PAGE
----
T Nation

Sore Glutes

Is it abnormal to have sore glutes after leg training? I mean not just rarely, but all the time and never hams/quads. I try to concentrate on quads as much as possible, but only place I am ever sore is glutes.

Basically it is the unilateral exercises that make me sore (1 leg press, bulgarian split squats, reverse lunges). I have short strikes and push from the toes to emphasize quads… yet the glutes get sore. My ass seems growing well and it is too damn big.

There are a number of different things that could be going on.

#1- Your body just naturally recruits alot more glute.

#2- You have built up your strength on these exercises with less than perfect form and the glutes took over from the get go, and now they are firmly in control.

I would bet on #2. I had the same problem awhile ago, I did all my unilateral movements by placing alot more stress on the glutes than I should have. I built up to very impressive numbers on reverse and regular lunges etc… What you are going to have to do is this.

Pick and exercise that should be extremely quad dominant and take your time building your strength on it. For example a Hack squat would be the perfect movement. Concentrate on keeping your heels pressed down hard and getting to just below 90 degrees and squeezing your quads straight up through your heels. If you dont do the hack squats properly you will end up in the same boat. Your goals is to use a weight light enough that your quads are challenged but not overwhelmed.

Probably your right, I guestimated the same thing… just wondered if anyone has sore ass too, but seems I am the only one. I have to drop all unilateral movements and do only hack squats - or what about front squats?

Btw. by hack squat you mean the real one with the barbell ?

No, use the machine, there are less variables to worry about. Put your feet as low on the platform as you can and maintain weight through your heels the entire movement, and that includes as you start to come up out of the 90 degree position which is where they will rise if they rise at all.

And dont ditch the unilateral stuff just start doing it with much lighter weight. You should feel your quads fatigue, make sure your torso is upright and your knee is coming forward at least even with your toe.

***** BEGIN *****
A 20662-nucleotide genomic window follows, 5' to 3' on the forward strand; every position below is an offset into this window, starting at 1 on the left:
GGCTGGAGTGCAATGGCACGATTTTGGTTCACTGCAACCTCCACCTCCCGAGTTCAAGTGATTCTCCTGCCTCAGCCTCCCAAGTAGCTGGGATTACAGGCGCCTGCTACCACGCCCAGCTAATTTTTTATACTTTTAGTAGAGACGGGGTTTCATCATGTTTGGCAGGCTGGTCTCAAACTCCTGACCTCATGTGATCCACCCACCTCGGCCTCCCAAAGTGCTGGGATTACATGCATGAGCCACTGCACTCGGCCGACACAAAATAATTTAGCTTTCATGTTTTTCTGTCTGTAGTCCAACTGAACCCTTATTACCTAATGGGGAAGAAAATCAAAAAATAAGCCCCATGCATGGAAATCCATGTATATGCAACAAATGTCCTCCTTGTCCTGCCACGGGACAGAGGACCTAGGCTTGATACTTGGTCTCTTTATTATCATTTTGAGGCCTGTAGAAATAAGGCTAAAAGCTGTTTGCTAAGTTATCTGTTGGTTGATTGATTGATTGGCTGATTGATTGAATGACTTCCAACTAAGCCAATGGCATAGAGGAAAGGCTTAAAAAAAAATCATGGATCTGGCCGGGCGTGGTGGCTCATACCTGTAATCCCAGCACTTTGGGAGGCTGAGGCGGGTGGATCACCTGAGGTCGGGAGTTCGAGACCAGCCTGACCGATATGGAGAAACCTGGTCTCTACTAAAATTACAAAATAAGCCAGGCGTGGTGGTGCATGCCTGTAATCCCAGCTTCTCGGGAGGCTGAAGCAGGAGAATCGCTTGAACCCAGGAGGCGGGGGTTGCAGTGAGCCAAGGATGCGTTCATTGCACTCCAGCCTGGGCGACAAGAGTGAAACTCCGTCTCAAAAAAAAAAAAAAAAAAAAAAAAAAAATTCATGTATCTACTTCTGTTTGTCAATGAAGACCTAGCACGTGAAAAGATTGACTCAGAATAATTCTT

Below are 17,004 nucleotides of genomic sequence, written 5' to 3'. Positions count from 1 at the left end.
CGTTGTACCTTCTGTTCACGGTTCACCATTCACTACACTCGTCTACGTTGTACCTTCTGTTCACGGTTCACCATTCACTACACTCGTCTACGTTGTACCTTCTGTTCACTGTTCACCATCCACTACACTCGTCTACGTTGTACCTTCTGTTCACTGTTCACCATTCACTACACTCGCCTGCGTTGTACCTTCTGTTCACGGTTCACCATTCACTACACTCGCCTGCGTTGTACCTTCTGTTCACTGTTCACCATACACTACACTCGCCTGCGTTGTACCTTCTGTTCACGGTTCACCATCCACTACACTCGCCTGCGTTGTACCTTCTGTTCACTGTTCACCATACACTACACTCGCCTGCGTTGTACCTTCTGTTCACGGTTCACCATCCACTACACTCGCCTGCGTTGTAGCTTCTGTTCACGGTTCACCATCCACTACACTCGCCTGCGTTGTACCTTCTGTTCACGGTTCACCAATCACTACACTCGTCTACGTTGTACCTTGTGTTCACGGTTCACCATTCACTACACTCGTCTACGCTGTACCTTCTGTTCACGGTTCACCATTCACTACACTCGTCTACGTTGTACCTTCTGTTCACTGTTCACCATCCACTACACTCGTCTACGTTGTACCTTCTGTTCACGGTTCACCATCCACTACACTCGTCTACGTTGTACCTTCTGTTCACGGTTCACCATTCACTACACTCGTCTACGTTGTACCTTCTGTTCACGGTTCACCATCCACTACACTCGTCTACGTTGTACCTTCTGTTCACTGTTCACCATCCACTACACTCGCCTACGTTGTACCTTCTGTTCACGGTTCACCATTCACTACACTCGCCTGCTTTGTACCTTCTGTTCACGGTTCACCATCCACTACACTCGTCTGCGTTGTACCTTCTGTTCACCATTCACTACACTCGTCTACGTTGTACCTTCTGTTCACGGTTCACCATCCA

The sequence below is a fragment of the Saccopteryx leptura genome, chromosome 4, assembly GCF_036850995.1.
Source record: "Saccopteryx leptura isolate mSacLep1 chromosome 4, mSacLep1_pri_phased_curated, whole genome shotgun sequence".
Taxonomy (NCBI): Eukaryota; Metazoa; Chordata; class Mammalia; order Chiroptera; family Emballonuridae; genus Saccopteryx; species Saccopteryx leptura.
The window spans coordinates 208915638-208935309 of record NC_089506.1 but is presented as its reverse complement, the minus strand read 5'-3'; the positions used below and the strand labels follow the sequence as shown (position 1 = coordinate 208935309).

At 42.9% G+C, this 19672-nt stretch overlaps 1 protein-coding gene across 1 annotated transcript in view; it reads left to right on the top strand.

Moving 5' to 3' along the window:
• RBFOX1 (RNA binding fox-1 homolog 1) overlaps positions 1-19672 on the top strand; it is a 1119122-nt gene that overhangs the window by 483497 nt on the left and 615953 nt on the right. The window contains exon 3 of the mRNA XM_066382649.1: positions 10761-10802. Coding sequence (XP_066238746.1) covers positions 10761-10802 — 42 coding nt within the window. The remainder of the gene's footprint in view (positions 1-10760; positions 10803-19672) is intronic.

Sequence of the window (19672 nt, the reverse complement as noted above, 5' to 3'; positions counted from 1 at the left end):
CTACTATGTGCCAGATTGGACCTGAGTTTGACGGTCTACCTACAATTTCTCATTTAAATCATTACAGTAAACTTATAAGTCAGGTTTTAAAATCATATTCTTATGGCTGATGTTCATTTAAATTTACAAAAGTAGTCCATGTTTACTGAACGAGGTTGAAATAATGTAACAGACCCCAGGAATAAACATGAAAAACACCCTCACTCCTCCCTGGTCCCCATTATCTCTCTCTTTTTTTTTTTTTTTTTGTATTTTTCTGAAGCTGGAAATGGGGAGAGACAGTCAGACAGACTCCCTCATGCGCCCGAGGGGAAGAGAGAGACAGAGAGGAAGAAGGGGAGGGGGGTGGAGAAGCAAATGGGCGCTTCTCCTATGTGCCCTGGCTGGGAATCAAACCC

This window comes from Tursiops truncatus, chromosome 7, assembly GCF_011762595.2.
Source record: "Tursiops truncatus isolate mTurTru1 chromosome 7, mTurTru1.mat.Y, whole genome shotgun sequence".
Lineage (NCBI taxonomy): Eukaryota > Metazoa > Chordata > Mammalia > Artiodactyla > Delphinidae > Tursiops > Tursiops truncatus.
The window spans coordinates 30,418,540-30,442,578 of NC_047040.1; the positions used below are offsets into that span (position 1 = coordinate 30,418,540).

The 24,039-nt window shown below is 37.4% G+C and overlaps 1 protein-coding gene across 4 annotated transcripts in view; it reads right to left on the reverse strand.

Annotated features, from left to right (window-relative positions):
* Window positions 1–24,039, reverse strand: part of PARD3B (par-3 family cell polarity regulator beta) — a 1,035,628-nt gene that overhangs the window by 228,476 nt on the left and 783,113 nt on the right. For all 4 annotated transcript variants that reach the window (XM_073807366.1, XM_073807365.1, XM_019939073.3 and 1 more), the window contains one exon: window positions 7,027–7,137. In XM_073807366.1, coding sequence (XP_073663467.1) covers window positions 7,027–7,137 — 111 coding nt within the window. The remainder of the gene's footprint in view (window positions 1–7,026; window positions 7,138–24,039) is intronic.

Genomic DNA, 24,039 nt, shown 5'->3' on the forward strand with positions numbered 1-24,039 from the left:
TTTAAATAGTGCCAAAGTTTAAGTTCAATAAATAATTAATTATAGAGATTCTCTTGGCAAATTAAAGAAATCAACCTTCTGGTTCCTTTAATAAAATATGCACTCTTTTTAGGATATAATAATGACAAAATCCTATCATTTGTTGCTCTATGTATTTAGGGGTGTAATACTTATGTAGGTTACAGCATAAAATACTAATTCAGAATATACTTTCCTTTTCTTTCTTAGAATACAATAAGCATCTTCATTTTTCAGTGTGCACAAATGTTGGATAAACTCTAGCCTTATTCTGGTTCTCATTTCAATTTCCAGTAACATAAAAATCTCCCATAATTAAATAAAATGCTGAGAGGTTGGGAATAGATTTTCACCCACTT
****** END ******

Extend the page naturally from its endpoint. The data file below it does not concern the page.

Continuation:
[quote]Mr.Y wrote:

My ass seems growing well and it is too damn big.

[/quote]

Ohh you poor kid.

Gimme a break.

I wish I had your problem. I have overactive quads and my hamstrings have adhesions from being overrecruited during deadlifting. Deep tissue is fun on those hammys. Wanna trade?

[quote]Rockscar wrote:
Mr.Y wrote:

My ass seems growing well and it is too damn big.

Ohh you poor kid.

Gimme a break. [/quote]

Actually, some people can have funny-looking proportions and not due to fat. Think about guys that are “all arms” and have NO chest or back. It’s the same thing. It can be disconcerting to have a problem like that: if you have a “muscle ass” and small quads, like the original poster, for example.

I’ve got a squatter’s ass and my butt’s sore all the time after squat training.

I use a wide stance and do a lot of pos chain work though, so it’s not really a shock.

Glute recruitment is a good thing, but too much of it isn’t, strengthen the other parts of your leg and see if you still get it.

This soreness has been for about a year. Always sore glutes and calves, never legs. Now they are quite big compared to my thighs, though I don’t mind huge calves, they are nice :slight_smile:

I have always done wide stance back squats (powerlifting style) and with unilateral exercises have hitted more hams and glutes. I also did a lot of stiff-legged deadlifts, conventional deadlifts (and deadlift is my strongestlift). Seems I have neglected quad work by doing some exercises wrong.

I recently started doing front squats and I love them now. I will try to isolate quads as much as possible on unilateral exercises and I’ll try hacks. Thank you for your help.

[quote]Mr.Y wrote:
This soreness has been for about a year. Always sore glutes and calves, never legs. Now they are quite big compared to my thighs, though I don’t mind huge calves, they are nice :slight_smile:

I have always done wide stance back squats (powerlifting style) and with unilateral exercises have hitted more hams and glutes. I also did a lot of stiff-legged deadlifts, conventional deadlifts (and deadlift is my strongestlift). Seems I have neglected quad work by doing some exercises wrong.

I recently started doing front squats and I love them now. I will try to isolate quads as much as possible on unilateral exercises and I’ll try hacks. Thank you for your help.[/quote]

One suggestion is to SLOW your tempo for quad training. Like 5 seconds eccentric, pause for 2 count and 3 seconds concentric (or more). This will force you to reduce the weight but concentrate on quad activation. Count out loud if you need to because most people still move too fast even when they are told to slow down.